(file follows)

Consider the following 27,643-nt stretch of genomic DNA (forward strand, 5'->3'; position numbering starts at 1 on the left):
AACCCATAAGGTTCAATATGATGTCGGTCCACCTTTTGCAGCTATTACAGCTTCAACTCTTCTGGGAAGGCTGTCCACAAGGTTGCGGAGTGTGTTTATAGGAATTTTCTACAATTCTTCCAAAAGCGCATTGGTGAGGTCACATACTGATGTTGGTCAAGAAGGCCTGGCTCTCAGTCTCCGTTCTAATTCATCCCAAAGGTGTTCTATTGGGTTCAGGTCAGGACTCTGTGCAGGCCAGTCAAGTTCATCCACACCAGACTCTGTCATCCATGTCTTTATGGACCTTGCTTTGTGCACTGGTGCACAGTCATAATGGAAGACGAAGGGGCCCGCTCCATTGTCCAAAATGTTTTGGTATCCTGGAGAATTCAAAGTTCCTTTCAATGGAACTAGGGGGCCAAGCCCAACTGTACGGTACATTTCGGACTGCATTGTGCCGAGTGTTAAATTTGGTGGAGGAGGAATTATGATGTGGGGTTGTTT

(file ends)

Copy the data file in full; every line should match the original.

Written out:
Consider the following 27,643-nt stretch of genomic DNA (forward strand, 5'->3'; position numbering starts at 1 on the left):
AACCCATAAGGTTCAATATGATGTCGGTCCACCTTTTGCAGCTATTACAGCTTCAACTCTTCTGGGAAGGCTGTCCACAAGGTTGCGGAGTGTGTTTATAGGAATTTTCTACAATTCTTCCAAAAGCGCATTGGTGAGGTCACATACTGATGTTGGTCAAGAAGGCCTGGCTCTCAGTCTCCGTTCTAATTCATCCCAAAGGTGTTCTATTGGGTTCAGGTCAGGACTCTGTGCAGGCCAGTCAAGTTCATCCACACCAGACTCTGTCATCCATGTCTTTATGGACCTTGCTTTGTGCACTGGTGCACAGTCATAATGGAAGACGAAGGGGCCCGCTCCATTGTCCAAAATGTTTTGGTATCCTGGAGAATTCAAAGTTCCTTTCAATGGAACTAGGGGGCCAAGCCCAACTGTACGGTACATTTCGGACTGCATTGTGCCGAGTGTTAAATTTGGTGGAGGAGGAATTATGATGTGGGGTTGTTT